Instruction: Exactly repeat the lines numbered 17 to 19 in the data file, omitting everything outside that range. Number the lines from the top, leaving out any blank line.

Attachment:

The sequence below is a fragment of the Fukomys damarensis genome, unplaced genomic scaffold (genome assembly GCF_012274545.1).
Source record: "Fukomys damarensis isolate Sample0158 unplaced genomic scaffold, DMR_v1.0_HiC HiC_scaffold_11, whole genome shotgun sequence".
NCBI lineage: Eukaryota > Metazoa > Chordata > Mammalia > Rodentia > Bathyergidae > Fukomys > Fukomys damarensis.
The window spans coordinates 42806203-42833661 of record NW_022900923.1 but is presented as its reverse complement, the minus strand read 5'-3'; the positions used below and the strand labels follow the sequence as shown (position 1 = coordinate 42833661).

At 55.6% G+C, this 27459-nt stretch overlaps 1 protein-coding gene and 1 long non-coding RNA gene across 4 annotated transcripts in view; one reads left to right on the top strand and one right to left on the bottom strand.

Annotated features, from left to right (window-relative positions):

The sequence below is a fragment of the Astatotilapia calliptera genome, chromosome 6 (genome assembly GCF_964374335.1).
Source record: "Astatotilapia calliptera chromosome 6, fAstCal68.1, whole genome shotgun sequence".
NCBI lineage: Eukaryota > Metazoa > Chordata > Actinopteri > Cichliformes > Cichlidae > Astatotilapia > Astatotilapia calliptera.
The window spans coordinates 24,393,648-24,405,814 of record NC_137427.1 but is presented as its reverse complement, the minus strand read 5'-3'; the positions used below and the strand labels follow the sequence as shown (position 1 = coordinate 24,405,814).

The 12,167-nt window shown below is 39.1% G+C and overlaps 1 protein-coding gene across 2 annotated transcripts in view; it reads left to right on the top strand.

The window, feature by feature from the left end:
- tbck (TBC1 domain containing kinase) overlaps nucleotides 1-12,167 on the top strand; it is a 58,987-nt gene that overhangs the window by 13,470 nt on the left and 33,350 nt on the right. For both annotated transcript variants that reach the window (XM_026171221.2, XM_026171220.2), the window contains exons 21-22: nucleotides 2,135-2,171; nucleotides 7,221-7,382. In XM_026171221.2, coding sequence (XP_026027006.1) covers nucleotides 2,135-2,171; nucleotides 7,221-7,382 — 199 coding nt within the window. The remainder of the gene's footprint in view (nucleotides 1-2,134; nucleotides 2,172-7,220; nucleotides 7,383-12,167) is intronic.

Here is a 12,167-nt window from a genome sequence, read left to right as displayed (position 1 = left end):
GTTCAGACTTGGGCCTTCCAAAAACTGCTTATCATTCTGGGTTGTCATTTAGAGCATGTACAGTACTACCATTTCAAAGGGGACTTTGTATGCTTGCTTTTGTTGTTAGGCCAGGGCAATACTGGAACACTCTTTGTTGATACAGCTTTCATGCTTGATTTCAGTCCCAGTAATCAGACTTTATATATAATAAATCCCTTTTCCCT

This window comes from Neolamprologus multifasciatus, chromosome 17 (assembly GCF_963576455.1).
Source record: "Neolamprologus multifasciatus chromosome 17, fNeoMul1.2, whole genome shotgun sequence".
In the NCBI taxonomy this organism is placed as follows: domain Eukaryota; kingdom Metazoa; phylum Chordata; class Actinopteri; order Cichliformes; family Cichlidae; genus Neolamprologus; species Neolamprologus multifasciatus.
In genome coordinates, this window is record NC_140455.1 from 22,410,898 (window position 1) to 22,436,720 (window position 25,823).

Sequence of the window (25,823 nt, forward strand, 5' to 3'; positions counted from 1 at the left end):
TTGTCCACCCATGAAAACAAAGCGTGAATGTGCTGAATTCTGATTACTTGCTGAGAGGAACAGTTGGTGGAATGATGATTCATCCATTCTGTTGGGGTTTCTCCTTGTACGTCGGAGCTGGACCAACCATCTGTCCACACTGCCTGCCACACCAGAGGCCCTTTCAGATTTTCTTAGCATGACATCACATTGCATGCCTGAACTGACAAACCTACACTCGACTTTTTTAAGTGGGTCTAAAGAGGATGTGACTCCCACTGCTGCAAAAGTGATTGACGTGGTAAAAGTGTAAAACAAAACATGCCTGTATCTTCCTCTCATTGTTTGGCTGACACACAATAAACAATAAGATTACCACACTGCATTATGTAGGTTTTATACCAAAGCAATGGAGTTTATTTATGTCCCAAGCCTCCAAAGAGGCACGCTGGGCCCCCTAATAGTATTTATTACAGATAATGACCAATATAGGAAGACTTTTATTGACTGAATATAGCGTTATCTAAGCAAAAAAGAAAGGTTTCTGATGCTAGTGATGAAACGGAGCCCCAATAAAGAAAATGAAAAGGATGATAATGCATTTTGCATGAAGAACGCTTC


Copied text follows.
Source record: "Neolamprologus multifasciatus chromosome 17, fNeoMul1.2, whole genome shotgun sequence".
In the NCBI taxonomy this organism is placed as follows: domain Eukaryota; kingdom Metazoa; phylum Chordata; class Actinopteri; order Cichliformes; family Cichlidae; genus Neolamprologus; species Neolamprologus multifasciatus.
In genome coordinates, this window is record NC_140455.1 from 22,410,898 (window position 1) to 22,436,720 (window position 25,823).